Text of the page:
Racism is one of the most acute social problems in the US. More than half the population of minorities in the US experience racism at least once in their lifetime despite the abolition of slavery more than 150 years ago. The numerous efforts, activism, and lobbying against the problem within and outside legislative bodies have resulted in little progress. While the issue has generally distressing, the event is worse if witnessed personally. In this essay, I will recount my experience with racism and how it affected my life. The event revealed to me that racism has a significant influence on social development, making it necessary for social workers to continue lobbying for change.
Racism can negatively affect one’s social behavior. On my memorable visit to a friend’s home, a five-year-old girl walked in through the front door. The four of us, two African Americans and two whites, we’re sitting in a row in chairs arranged in the living room. By chance, we sat in an alternating position where each white friend was followed by an African-American. When the little girl was asked by her brother to greet us, we could only watch in shock and disbelief. She stretched her hand to embrace the two whites and left the other African-American. When one white friend asked her why she had ignored the colored friends, she responded that her mother told her that blacks are dangerous people. As a result, the two friends immediately looked disturbed, hurt, and disappointed as they left the room. Since the event, the two grew increasingly cold toward whites, as Roberts and Rizzo (2) would anticipate. The event at the visit created a lasting impact on the two friends although it might not be the only one that caused their behavioral change.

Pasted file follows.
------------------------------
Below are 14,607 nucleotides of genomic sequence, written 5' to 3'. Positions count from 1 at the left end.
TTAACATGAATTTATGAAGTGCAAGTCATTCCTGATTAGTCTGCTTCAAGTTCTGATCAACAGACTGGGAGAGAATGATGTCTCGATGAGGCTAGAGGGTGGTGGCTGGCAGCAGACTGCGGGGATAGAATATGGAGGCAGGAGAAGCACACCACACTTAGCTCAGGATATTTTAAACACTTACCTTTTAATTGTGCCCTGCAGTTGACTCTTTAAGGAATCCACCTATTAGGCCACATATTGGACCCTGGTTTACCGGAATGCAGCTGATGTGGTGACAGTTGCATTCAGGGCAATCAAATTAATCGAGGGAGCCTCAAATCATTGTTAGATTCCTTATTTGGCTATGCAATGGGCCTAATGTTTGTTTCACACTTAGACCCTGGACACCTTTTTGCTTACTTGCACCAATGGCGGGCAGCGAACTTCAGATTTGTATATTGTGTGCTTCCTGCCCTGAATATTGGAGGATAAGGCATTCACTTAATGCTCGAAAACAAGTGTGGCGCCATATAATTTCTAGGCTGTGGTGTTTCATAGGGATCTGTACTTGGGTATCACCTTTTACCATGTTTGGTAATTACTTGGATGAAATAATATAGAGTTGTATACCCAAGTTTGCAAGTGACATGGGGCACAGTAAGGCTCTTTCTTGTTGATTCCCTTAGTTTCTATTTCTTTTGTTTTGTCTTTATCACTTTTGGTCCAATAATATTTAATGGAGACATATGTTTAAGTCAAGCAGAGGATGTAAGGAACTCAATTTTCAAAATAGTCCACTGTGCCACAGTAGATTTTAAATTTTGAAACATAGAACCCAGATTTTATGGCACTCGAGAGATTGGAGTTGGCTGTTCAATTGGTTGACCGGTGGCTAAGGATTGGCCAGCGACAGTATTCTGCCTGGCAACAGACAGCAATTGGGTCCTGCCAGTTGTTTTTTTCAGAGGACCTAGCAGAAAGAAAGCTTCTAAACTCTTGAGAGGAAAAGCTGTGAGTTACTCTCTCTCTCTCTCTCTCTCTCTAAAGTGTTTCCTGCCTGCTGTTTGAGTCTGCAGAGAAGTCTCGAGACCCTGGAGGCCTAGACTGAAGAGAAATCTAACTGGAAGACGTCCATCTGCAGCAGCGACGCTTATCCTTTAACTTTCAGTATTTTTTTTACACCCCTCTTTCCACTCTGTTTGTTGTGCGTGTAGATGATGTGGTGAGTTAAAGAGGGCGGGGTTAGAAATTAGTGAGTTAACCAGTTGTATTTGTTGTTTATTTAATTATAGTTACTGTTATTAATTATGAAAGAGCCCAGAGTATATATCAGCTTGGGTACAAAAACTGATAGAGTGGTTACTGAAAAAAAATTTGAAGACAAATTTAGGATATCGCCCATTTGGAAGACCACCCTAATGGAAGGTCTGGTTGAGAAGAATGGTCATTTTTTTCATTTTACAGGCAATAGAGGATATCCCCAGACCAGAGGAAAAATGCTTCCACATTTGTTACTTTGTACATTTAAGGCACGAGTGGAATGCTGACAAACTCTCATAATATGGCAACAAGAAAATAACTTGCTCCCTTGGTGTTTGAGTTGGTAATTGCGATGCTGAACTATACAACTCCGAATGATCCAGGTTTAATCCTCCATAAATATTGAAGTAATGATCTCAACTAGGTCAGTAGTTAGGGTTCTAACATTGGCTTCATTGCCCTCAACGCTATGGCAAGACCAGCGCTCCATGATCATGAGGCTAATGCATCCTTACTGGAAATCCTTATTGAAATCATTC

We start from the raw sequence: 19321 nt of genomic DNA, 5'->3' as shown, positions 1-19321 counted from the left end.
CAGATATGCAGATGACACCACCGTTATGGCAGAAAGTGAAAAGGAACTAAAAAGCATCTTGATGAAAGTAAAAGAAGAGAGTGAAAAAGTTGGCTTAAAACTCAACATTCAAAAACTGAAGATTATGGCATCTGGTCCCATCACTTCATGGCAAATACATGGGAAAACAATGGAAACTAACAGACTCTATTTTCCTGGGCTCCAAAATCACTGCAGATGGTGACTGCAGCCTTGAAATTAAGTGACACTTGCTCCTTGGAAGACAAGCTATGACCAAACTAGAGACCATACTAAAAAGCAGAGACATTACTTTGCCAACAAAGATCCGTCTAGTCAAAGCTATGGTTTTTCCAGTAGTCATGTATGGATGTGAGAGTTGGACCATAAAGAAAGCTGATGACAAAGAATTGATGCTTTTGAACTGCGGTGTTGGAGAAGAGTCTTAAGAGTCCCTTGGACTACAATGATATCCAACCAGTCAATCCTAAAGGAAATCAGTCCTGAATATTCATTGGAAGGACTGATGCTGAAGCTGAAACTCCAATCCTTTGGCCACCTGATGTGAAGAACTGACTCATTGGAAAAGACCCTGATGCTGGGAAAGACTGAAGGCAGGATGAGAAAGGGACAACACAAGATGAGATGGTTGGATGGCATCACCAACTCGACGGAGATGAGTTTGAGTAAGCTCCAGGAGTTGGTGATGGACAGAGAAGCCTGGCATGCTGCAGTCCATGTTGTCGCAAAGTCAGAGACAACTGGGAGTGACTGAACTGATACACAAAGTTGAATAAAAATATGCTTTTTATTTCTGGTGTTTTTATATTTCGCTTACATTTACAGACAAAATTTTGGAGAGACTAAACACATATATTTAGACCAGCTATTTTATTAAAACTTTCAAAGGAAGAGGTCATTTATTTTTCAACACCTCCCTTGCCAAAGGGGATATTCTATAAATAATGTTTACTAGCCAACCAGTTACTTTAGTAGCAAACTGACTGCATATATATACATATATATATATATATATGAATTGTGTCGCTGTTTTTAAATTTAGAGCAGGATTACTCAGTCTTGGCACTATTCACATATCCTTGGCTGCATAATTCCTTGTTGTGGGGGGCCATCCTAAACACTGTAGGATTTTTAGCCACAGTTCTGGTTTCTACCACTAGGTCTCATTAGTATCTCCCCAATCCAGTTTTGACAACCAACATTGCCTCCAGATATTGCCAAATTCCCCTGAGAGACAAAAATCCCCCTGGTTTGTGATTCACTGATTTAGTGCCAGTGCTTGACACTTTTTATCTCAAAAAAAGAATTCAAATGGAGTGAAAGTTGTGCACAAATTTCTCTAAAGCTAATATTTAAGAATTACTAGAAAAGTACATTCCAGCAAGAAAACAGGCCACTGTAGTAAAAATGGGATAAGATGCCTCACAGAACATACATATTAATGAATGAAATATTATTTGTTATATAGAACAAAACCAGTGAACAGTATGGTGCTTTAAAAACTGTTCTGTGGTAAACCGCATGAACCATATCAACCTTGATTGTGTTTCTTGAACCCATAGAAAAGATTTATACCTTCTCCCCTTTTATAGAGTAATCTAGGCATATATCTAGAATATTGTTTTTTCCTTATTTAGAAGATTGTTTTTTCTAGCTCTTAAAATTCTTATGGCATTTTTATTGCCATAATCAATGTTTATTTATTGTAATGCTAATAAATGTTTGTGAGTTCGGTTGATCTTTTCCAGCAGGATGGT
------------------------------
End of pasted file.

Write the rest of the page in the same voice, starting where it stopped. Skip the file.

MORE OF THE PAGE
In brief, racism is a social issue whose impact on societal members cannot be ignored. Apart from creating hatred, disappointment, or even depression, discrimination can result in a permanent change in one’s attitude toward other races. Although the fight against the vice has made some achievements, there is a need for more lobbying. Since racism is deeply rooted in families, meaningful change can only be achieved if sensitization is taken past the classroom level.
Roberts, Steven O., and Michael T. Rizzo. “The Psychology of American Racism.” American Psychologist, 2020.